Ed paid for lunch.

  • Dan, that was a long time ago and I’m going to be straight with you. That wasn’t my first time, although I told you it was. I had paid cash for my new XKE. I hadn’t told you that, either. And there was something else that I just remembered and probably neglected to tell you.
    The bosses were very suspicious. The relief dealer who dealt off the cooler I had caught had been working there for 17 years and was not under suspicion. I was. While the relief dealer was dealing off the cooler I had caught, some smart pit boss who was thinking something might not be right, told the dealer to “burn” two cards, which, as you know, means to take the next two cards coming out of the shoe and put them in the discard rack. This, the boss thought would mess up any cooler because the cards would then be out of order.

    However, this was cutting edge stuff and this particular cooler was referred to as a 10,10,8. I don’t recall the entire sequence of cards but it was simply 13 cards in a sequence—four times 13 = 52 cards in a deck—that repeated over and over for six decks. It looked very natural. All the players knew the sequence of the cards so they simply played one hand less and brought the cooler back into sequence. This 10,10, 8 . . . cooler was a secret for a long time and many used it. The bosses didn’t get it and I’d bet that to this day they still wouldn’t.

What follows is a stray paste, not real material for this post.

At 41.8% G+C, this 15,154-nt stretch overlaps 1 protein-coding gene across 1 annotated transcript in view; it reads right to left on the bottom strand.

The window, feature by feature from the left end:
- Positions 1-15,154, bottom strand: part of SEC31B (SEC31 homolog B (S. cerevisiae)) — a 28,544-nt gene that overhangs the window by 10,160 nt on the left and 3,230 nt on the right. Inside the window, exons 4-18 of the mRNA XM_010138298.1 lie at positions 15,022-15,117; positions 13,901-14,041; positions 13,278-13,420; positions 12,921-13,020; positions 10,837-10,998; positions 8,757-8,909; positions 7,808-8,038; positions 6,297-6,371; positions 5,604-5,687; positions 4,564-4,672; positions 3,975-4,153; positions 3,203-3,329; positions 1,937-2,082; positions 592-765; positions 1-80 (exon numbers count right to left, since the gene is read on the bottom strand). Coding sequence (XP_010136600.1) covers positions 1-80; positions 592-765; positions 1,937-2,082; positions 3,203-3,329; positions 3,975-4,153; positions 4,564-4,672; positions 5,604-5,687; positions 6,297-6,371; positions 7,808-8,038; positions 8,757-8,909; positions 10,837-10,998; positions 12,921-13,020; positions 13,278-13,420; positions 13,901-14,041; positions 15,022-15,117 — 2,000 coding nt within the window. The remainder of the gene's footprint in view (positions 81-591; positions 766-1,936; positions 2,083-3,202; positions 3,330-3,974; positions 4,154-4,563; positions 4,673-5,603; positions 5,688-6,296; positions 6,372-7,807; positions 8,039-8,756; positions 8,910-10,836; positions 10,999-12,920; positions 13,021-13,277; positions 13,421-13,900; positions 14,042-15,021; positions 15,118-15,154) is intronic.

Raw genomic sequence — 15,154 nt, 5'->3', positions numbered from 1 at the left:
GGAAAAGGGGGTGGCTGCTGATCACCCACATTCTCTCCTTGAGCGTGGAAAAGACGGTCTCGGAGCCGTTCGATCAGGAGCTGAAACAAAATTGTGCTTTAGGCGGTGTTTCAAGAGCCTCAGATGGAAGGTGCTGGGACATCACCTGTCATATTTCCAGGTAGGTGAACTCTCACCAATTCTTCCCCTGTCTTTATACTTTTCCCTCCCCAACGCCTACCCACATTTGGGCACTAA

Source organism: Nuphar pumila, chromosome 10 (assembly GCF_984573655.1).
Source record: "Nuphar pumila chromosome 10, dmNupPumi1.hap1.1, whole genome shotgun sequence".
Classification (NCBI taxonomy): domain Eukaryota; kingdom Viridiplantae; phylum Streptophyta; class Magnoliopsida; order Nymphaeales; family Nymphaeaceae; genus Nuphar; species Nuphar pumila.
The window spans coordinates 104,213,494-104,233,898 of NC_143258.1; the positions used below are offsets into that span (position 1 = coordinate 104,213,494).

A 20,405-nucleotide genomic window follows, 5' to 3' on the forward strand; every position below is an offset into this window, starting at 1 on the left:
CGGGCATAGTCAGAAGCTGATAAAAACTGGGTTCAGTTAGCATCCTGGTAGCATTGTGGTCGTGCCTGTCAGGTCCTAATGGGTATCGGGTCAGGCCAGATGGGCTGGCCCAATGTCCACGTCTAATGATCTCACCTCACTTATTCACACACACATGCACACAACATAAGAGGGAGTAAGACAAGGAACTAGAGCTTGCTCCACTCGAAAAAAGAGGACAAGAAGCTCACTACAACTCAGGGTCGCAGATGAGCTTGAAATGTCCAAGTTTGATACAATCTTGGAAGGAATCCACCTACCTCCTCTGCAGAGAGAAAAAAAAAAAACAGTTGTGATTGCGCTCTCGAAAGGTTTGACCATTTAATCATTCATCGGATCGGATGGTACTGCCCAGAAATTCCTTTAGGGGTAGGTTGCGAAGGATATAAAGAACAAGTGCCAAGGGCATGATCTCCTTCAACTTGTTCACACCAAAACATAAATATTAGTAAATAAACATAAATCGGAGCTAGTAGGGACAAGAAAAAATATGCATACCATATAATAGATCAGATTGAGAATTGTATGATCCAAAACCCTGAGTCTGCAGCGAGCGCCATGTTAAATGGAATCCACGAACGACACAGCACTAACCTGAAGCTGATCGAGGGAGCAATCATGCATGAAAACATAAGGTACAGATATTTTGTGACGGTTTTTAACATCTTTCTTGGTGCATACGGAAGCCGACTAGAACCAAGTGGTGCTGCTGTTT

The relief dealer told the big bosses that he had taken me out for a break and the shoe, full of cards was ready to go so he dealt it in the normal manner, which was customary with a six deck shoe to a avoid a long time shuffling again. Shuffling slows down the game. Hands are not being dealt. When hands are not being dealt, the casino is not winning money.

    When I returned from my break the bosses took me into an office and had a lot of questions. I was very nervous, but masking it. This casino was a mob joint and these bosses were not just “floormen.” These were serious guys, not to be bullshitted around, but I had to do some bullshitting, so I played stupid. I had a .25 caliber nine shot semi automatic Beretta in my front pants pocket and began worrying about having it if they searched me and I was supposed to be dumb.

    They brought me to a closed 21 game way at the end of the pit for privacy, opened it up, and wanted a reenactment of what had transpired prior to the relief dealer taking me out for a break. My mind was racing trying to think of someway I could come across as getting screwed by some players. I was young and looked even younger than I was. So I decided I was going to play being young and stupid. I shuffled up the cards and had anticipated that one of the bosses would do or say something to take my attention away from the deck when I offered the cut to one of them so a cooler could be put into the game without me knowing it. I had no idea if my spur-of-the moment plan would work.

    As you know, in a single deck game, the cut is offered to a player with the single deck laying flat. Every 21 dealer knows that from day one, you never take your eyes off of the deck when offering the cut, never! You even hold your finger against the side of it when it’s being cut and pay close attention.